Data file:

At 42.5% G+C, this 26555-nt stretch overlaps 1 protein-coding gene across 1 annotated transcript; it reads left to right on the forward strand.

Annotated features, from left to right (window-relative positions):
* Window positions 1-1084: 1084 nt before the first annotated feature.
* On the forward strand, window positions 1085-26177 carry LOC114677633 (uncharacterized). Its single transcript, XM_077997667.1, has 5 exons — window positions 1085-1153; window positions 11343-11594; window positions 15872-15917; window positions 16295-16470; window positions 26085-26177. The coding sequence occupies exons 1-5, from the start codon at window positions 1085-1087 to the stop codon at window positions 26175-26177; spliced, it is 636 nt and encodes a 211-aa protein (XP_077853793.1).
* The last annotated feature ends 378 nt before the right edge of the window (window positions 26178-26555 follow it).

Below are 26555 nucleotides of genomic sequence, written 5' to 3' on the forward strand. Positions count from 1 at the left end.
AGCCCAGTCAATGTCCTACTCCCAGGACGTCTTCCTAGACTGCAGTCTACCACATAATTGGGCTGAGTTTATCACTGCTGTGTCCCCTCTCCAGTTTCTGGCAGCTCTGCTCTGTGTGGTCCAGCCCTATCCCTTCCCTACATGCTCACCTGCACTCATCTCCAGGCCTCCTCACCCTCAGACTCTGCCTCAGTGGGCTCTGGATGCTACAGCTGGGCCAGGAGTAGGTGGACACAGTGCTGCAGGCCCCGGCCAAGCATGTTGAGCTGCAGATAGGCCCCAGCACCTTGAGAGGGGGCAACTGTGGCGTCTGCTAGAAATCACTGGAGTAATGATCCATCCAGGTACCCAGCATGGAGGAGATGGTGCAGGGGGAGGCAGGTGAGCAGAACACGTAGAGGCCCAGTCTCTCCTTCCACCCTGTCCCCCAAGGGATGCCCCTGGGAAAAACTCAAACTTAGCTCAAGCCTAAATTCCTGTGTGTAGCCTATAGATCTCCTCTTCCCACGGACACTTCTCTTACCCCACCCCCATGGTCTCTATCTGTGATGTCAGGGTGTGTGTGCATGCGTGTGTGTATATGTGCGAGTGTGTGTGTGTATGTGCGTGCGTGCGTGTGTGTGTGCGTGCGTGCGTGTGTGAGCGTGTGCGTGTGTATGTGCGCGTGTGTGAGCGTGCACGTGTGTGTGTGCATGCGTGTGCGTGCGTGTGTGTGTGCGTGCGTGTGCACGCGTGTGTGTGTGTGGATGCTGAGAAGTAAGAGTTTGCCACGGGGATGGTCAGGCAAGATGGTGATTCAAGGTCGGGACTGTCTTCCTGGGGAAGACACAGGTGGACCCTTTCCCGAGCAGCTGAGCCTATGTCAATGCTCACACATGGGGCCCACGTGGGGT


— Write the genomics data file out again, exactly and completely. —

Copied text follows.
At 42.5% G+C, this 26555-nt stretch overlaps 1 protein-coding gene across 1 annotated transcript; it reads left to right on the forward strand.

Annotated features, from left to right (window-relative positions):
* Window positions 1-1084: 1084 nt before the first annotated feature.
* On the forward strand, window positions 1085-26177 carry LOC114677633 (uncharacterized). Its single transcript, XM_077997667.1, has 5 exons — window positions 1085-1153; window positions 11343-11594; window positions 15872-15917; window positions 16295-16470; window positions 26085-26177. The coding sequence occupies exons 1-5, from the start codon at window positions 1085-1087 to the stop codon at window positions 26175-26177; spliced, it is 636 nt and encodes a 211-aa protein (XP_077853793.1).
* The last annotated feature ends 378 nt before the right edge of the window (window positions 26178-26555 follow it).

Below are 26555 nucleotides of genomic sequence, written 5' to 3' on the forward strand. Positions count from 1 at the left end.
AGCCCAGTCAATGTCCTACTCCCAGGACGTCTTCCTAGACTGCAGTCTACCACATAATTGGGCTGAGTTTATCACTGCTGTGTCCCCTCTCCAGTTTCTGGCAGCTCTGCTCTGTGTGGTCCAGCCCTATCCCTTCCCTACATGCTCACCTGCACTCATCTCCAGGCCTCCTCACCCTCAGACTCTGCCTCAGTGGGCTCTGGATGCTACAGCTGGGCCAGGAGTAGGTGGACACAGTGCTGCAGGCCCCGGCCAAGCATGTTGAGCTGCAGATAGGCCCCAGCACCTTGAGAGGGGGCAACTGTGGCGTCTGCTAGAAATCACTGGAGTAATGATCCATCCAGGTACCCAGCATGGAGGAGATGGTGCAGGGGGAGGCAGGTGAGCAGAACACGTAGAGGCCCAGTCTCTCCTTCCACCCTGTCCCCCAAGGGATGCCCCTGGGAAAAACTCAAACTTAGCTCAAGCCTAAATTCCTGTGTGTAGCCTATAGATCTCCTCTTCCCACGGACACTTCTCTTACCCCACCCCCATGGTCTCTATCTGTGATGTCAGGGTGTGTGTGCATGCGTGTGTGTATATGTGCGAGTGTGTGTGTGTATGTGCGTGCGTGCGTGTGTGTGTGCGTGCGTGCGTGTGTGAGCGTGTGCGTGTGTATGTGCGCGTGTGTGAGCGTGCACGTGTGTGTGTGCATGCGTGTGCGTGCGTGTGTGTGTGCGTGCGTGTGCACGCGTGTGTGTGTGTGGATGCTGAGAAGTAAGAGTTTGCCACGGGGATGGTCAGGCAAGATGGTGATTCAAGGTCGGGACTGTCTTCCTGGGGAAGACACAGGTGGACCCTTTCCCGAGCAGCTGAGCCTATGTCAATGCTCACACATGGGGCCCACGTGGGGT